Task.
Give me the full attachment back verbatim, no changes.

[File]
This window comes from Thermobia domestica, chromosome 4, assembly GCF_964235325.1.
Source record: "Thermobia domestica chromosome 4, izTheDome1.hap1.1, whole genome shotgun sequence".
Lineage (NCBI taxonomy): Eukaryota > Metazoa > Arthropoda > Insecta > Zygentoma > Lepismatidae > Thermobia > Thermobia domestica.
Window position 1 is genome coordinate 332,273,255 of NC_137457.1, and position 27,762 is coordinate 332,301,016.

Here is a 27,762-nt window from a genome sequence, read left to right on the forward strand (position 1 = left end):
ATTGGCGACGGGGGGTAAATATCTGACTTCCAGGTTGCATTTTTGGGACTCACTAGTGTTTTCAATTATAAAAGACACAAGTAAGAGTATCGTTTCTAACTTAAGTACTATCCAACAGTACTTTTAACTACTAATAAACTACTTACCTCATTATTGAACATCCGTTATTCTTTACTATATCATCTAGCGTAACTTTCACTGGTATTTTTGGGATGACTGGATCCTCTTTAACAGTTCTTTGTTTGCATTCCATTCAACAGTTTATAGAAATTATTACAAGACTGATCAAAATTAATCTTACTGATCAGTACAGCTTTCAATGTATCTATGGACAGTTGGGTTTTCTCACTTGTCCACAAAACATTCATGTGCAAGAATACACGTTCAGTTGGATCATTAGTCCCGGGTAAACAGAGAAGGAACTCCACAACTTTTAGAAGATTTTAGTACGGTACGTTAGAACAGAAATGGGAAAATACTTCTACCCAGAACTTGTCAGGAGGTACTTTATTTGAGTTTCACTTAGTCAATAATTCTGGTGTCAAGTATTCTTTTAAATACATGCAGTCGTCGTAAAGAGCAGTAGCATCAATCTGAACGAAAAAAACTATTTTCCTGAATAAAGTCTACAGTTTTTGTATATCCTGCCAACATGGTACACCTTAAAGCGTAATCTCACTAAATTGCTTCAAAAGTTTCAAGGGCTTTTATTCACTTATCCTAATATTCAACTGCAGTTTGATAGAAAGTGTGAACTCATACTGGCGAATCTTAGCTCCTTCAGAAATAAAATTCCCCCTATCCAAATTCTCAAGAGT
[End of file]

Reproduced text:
This window comes from Thermobia domestica, chromosome 4, assembly GCF_964235325.1.
Source record: "Thermobia domestica chromosome 4, izTheDome1.hap1.1, whole genome shotgun sequence".
Lineage (NCBI taxonomy): Eukaryota > Metazoa > Arthropoda > Insecta > Zygentoma > Lepismatidae > Thermobia > Thermobia domestica.
Window position 1 is genome coordinate 332,273,255 of NC_137457.1, and position 27,762 is coordinate 332,301,016.

Here is a 27,762-nt window from a genome sequence, read left to right on the forward strand (position 1 = left end):
ATTGGCGACGGGGGGTAAATATCTGACTTCCAGGTTGCATTTTTGGGACTCACTAGTGTTTTCAATTATAAAAGACACAAGTAAGAGTATCGTTTCTAACTTAAGTACTATCCAACAGTACTTTTAACTACTAATAAACTACTTACCTCATTATTGAACATCCGTTATTCTTTACTATATCATCTAGCGTAACTTTCACTGGTATTTTTGGGATGACTGGATCCTCTTTAACAGTTCTTTGTTTGCATTCCATTCAACAGTTTATAGAAATTATTACAAGACTGATCAAAATTAATCTTACTGATCAGTACAGCTTTCAATGTATCTATGGACAGTTGGGTTTTCTCACTTGTCCACAAAACATTCATGTGCAAGAATACACGTTCAGTTGGATCATTAGTCCCGGGTAAACAGAGAAGGAACTCCACAACTTTTAGAAGATTTTAGTACGGTACGTTAGAACAGAAATGGGAAAATACTTCTACCCAGAACTTGTCAGGAGGTACTTTATTTGAGTTTCACTTAGTCAATAATTCTGGTGTCAAGTATTCTTTTAAATACATGCAGTCGTCGTAAAGAGCAGTAGCATCAATCTGAACGAAAAAAACTATTTTCCTGAATAAAGTCTACAGTTTTTGTATATCCTGCCAACATGGTACACCTTAAAGCGTAATCTCACTAAATTGCTTCAAAAGTTTCAAGGGCTTTTATTCACTTATCCTAATATTCAACTGCAGTTTGATAGAAAGTGTGAACTCATACTGGCGAATCTTAGCTCCTTCAGAAATAAAATTCCCCCTATCCAAATTCTCAAGAGT